4G will not give operators a boost to revenues, as the UK's position as the world's most competitive mobile market will continue to drive prices down.
New research from Ofcom said UK consumers pay significantly less money than their European counterparts and their mobile bills are almost a third of what shoppers in the United States pay. Ofcom's research revealed that the average price paid by UK consumers fell by 23% during the past 12 months. The regulator cited the highly competitive state of the UK market, driven by the price competitiveness of Three and healthy MVNO sector including Tesco Mobile.
Operators had originally hoped that 4G would lead to an uptick in the price paid for mobile services but prices have come down from when EE first came to market in late 2012 and Three has promised not to charge any extra for 4G services. James Thickett, director of research at Ofcom, said he believed O2 and Vodafone's entry into the 4G market would not lead to Britons paying more for mobile. He said: 'The innovation and competition are managing to keep prices down. With 4G coming in, that trend will continue.'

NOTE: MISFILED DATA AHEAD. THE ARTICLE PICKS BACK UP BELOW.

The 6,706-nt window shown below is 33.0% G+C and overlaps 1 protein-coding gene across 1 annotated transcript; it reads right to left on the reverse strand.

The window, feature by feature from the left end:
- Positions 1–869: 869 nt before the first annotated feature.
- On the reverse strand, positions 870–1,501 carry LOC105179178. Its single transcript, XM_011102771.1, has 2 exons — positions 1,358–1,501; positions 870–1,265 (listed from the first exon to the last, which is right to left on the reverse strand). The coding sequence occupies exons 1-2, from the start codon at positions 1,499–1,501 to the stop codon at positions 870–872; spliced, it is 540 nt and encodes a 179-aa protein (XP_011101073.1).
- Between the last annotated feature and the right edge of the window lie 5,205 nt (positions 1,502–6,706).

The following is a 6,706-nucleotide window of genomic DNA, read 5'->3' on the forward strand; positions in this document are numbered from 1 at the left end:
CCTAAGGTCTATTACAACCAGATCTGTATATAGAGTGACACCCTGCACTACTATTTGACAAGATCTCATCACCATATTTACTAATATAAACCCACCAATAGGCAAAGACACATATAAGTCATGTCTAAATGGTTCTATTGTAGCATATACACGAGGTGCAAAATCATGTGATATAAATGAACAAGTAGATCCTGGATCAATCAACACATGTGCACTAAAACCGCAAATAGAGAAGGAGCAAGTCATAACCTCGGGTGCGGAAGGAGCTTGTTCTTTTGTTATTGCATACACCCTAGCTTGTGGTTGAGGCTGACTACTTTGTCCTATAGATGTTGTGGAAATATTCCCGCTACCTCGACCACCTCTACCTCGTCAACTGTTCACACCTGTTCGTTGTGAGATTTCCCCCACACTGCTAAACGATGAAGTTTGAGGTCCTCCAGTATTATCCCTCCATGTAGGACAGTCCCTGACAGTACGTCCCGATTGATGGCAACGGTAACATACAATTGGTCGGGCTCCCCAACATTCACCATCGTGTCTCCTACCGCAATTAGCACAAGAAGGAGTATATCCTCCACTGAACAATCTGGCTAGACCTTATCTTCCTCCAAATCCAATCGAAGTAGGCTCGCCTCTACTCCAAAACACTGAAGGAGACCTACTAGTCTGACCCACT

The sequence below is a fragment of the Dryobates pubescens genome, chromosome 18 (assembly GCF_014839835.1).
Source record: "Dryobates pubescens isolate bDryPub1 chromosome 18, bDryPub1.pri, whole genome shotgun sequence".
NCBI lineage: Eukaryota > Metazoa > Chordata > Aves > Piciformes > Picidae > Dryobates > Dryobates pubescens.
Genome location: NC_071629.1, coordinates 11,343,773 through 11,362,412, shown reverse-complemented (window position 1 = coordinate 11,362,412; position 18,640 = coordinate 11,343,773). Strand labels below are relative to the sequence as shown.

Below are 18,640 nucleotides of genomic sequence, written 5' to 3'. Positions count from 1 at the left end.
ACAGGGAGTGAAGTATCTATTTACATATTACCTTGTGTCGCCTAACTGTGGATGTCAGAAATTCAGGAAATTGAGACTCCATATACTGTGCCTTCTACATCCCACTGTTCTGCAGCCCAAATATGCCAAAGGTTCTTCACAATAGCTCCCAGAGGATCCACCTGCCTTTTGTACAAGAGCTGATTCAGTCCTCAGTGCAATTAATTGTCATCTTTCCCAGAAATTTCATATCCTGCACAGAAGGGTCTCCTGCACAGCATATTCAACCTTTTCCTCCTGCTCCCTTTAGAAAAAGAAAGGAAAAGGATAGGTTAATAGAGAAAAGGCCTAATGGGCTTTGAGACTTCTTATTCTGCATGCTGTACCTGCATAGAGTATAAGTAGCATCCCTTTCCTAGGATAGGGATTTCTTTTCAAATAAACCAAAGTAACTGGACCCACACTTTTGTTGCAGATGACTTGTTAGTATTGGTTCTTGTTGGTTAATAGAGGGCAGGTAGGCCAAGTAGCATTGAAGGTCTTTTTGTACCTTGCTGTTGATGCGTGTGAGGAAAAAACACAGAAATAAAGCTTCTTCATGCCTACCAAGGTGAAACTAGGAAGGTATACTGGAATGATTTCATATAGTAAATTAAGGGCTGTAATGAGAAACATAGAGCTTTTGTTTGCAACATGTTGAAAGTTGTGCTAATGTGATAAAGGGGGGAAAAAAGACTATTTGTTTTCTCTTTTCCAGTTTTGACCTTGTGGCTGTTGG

The report found smartphone penetration sat at 66%, ahead of most major economies apart from Spain (74%) and China (88%). Britons were also opting for tablets in greater numbers than other countries. Only China (57%), Spain (46%) and Australia (45%) tracked ahead of the UK's tablet penetration of 42%.
Thickett added: 'The report confirms that consumers in the UK are benefiting from one of the world's most price competitive marketplaces for communications services. Telecoms bills have been falling in real terms in the UK for the past 10 years. However, consumers are not just benefiting from cheaper deals - they are also getting much more for less, as the quality and range of telecoms services has expanded hugely in that time.'